Plasma NfL concentrations were measured using an ultrasensitive in house ‘single molecule array’ (SIMOA) ELISA assay, as previously described in detail [7]. The measurements were performed by a board-certified laboratory technician using a single batch of reagents.

Brain imaging

MRI was performed on a Skyra 3 Tesla system (Siemens, Erlangen, Germany). An MP2RAGE (Magnetization Prepared Rapid Gradient-Echo with two gradient echo images) sequence was used for co-registration of MRI with PET, normalisation into standard space, generation of grey matter (GM) masks, and measurements of cortical thickness. DWI was obtained using a fast, clinically practical, diffusion kurtosis imaging sequence [18, 19]. Acquisitions included one b = 0 image, three b = 1000 s/mm2, and nine b = 2500 s/mm2, all acquired with 2.3-mm isotropic voxels, FOV = 220 × 220 mm2 in 38 slices, TR = 12.4 s, TE = 0.107 s, and TI = 2.1 s. Mean diffusivity (MD) was calculated from the DWI sequence. MD is an imaging biomarker of early axonal degenerative changes in AD [20].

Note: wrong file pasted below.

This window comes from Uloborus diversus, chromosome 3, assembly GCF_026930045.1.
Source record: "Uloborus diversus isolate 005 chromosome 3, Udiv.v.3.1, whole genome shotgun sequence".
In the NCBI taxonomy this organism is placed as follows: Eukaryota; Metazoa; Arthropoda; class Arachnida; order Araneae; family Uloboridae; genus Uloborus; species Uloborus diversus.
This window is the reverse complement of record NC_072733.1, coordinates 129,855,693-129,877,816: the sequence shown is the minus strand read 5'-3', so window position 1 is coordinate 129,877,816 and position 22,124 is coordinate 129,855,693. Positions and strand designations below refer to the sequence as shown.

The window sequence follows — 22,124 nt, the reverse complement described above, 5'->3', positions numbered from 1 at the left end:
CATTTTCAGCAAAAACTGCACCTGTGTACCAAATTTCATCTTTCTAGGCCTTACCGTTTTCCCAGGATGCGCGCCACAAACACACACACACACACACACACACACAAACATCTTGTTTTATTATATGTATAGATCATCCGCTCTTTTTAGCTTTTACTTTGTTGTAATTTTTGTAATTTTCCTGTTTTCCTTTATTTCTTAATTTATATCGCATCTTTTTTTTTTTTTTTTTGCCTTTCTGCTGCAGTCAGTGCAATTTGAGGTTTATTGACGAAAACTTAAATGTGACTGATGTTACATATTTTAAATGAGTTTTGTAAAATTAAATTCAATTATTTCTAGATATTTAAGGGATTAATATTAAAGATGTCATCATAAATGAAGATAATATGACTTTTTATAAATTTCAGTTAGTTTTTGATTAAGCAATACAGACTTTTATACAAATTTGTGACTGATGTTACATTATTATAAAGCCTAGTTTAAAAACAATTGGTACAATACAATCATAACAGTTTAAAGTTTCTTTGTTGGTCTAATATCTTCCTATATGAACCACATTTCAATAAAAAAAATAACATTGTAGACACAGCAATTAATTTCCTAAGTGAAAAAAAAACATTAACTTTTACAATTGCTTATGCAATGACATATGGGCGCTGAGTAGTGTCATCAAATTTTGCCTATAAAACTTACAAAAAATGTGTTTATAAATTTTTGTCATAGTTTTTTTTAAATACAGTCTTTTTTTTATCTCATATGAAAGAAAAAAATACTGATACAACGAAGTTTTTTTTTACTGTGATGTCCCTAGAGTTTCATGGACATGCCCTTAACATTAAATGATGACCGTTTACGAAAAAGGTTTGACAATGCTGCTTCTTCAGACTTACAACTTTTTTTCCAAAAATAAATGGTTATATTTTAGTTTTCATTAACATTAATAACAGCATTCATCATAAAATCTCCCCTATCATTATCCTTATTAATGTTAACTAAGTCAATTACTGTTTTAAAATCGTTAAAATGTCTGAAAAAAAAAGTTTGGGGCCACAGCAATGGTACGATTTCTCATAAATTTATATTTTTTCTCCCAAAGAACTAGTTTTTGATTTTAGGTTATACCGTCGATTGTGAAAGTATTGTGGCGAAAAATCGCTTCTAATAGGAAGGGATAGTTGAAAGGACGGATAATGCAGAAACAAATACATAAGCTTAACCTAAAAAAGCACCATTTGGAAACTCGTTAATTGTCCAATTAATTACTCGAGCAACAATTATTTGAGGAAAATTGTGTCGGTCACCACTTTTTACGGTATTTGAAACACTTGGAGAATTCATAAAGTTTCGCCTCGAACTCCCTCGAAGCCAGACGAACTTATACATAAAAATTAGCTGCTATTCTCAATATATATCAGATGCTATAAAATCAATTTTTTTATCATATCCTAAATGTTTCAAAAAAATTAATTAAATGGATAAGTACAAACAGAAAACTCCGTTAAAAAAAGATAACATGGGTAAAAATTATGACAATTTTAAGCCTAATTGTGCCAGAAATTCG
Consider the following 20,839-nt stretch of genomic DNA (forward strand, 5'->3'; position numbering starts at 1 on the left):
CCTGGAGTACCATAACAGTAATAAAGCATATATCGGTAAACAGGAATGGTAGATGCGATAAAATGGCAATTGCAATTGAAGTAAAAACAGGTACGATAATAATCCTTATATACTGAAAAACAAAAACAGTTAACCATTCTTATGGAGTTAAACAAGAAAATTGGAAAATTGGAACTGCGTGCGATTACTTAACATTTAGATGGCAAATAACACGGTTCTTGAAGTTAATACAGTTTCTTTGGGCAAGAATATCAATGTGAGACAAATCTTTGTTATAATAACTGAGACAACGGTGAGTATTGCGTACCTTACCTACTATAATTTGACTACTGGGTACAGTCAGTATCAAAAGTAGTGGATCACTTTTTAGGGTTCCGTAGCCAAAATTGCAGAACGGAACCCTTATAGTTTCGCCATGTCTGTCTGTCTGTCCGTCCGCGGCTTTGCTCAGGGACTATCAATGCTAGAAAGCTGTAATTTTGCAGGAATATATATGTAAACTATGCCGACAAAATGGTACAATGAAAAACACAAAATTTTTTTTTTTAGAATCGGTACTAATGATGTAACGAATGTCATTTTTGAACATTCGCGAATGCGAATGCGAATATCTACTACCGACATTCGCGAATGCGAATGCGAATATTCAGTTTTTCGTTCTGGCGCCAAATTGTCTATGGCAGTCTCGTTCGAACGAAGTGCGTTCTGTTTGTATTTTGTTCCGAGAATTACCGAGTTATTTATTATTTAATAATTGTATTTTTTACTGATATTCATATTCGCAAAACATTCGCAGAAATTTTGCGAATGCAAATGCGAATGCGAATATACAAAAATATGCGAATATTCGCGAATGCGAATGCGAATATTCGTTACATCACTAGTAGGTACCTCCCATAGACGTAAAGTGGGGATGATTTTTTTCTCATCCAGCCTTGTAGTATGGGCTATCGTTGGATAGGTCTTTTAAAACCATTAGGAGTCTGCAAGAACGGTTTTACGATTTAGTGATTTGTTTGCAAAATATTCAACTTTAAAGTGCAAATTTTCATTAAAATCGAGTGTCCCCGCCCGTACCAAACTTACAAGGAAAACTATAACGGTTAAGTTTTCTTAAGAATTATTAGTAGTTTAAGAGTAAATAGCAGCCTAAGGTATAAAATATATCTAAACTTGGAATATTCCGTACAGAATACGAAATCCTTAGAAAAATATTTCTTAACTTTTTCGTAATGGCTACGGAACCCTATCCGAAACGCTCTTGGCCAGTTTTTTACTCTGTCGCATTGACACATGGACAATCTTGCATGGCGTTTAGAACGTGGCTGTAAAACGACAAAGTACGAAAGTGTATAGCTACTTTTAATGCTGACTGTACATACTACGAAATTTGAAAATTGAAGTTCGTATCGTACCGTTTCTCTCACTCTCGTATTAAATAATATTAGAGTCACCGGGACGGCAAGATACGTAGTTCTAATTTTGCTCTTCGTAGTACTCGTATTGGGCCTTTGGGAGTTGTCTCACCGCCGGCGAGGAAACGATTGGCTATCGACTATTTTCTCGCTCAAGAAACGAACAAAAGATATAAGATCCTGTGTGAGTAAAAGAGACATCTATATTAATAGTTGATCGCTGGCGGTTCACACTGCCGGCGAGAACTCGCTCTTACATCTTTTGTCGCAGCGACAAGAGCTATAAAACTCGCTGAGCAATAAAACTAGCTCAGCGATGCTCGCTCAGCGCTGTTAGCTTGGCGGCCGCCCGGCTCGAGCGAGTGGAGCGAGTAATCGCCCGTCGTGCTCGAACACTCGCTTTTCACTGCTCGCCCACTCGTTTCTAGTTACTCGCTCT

Subjects were scanned using a High Resolution Research Tomograph (ECAT HRRT; CTI/Siemens, Knoxville, TN) as previously described [15, 21]. A mean 392 MBq dose of 11C-(R)-(1-[2-chlorophenyl]-N-methyl-N-[1-methyl-propyl]-3-isoquinolinecarboxamide) (abbreviated PK11195) was injected intravenously. The total dynamic scan time was 60.5 min (list mode 3D acquisition).

PET images were reconstructed with a 3D-OSEM (ordered subset expectation maximum) with 10 iterations and 16 subsets. Point-spread function (PSF) reconstruction was applied to minimise partial volume effects, improve image quality, contrast and quantitative accuracy, and achieve a reconstructed resolution of 2.5 mm. Images were not partial volume corrected.

Image analyses using cortical surface maps

Parametric maps of binding potential (BPND) were generated at a voxel level from the dynamic 11C-(R)-PK11195 PET images using the Simplified Reference Tissue Model (SRTM) [22] implemented in Matlab. As all anatomical regions in the brain can potentially show specific PK11195 binding in Alzheimer’s disease due to local pathology or downstream disconnection, a Supervised Cluster Analysis with 6 classes [23] (SVCA6) was used to localise a distributed cluster of voxels from the dynamic images of each MCI/AD case, which provided a reference tissue input function representing normal GM kinetics.